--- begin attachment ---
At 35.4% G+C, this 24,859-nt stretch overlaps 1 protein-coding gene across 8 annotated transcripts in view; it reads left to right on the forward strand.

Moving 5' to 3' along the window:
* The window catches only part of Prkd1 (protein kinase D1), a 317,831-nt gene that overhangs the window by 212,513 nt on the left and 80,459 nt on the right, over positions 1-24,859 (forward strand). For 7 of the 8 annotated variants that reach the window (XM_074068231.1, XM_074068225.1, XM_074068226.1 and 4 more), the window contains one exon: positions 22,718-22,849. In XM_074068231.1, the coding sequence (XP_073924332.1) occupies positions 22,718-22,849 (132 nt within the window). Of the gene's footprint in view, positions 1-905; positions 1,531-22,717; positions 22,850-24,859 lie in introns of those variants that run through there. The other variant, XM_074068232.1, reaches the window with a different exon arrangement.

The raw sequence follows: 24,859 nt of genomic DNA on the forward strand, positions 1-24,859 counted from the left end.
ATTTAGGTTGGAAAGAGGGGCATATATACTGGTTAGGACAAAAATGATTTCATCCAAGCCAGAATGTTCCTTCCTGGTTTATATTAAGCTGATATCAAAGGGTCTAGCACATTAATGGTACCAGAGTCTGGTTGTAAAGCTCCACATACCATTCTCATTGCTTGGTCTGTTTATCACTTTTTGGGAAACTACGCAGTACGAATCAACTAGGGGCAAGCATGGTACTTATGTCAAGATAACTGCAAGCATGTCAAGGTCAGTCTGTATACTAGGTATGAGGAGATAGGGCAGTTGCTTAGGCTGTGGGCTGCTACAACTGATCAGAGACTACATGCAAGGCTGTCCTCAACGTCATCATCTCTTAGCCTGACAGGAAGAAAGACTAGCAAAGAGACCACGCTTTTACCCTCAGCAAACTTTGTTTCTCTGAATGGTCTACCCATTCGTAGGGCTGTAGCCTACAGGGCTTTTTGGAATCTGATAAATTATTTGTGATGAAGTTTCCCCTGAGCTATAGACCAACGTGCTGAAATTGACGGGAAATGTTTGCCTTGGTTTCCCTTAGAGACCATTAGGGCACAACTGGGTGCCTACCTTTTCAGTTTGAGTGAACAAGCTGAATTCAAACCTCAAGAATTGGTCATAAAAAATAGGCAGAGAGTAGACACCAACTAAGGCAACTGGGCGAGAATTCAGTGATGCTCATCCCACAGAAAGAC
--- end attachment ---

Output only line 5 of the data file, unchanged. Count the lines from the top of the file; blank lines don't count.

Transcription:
ATTTAGGTTGGAAAGAGGGGCATATATACTGGTTAGGACAAAAATGATTTCATCCAAGCCAGAATGTTCCTTCCTGGTTTATATTAAGCTGATATCAAAGGGTCTAGCACATTAATGGTACCAGAGTCTGGTTGTAAAGCTCCACATACCATTCTCATTGCTTGGTCTGTTTATCACTTTTTGGGAAACTACGCAGTACGAATCAACTAGGGGCAAGCATGGTACTTATGTCAAGATAACTGCAAGCATGTCAAGGTCAGTCTGTATACTAGGTATGAGGAGATAGGGCAGTTGCTTAGGCTGTGGGCTGCTACAACTGATCAGAGACTACATGCAAGGCTGTCCTCAACGTCATCATCTCTTAGCCTGACAGGAAGAAAGACTAGCAAAGAGACCACGCTTTTACCCTCAGCAAACTTTGTTTCTCTGAATGGTCTACCCATTCGTAGGGCTGTAGCCTACAGGGCTTTTTGGAATCTGATAAATTATTTGTGATGAAGTTTCCCCTGAGCTATAGACCAACGTGCTGAAATTGACGGGAAATGTTTGCCTTGGTTTCCCTTAGAGACCATTAGGGCACAACTGGGTGCCTACCTTTTCAGTTTGAGTGAACAAGCTGAATTCAAACCTCAAGAATTGGTCATAAAAAATAGGCAGAGAGTAGACACCAACTAAGGCAACTGGGCGAGAATTCAGTGATGCTCATCCCACAGAAAGAC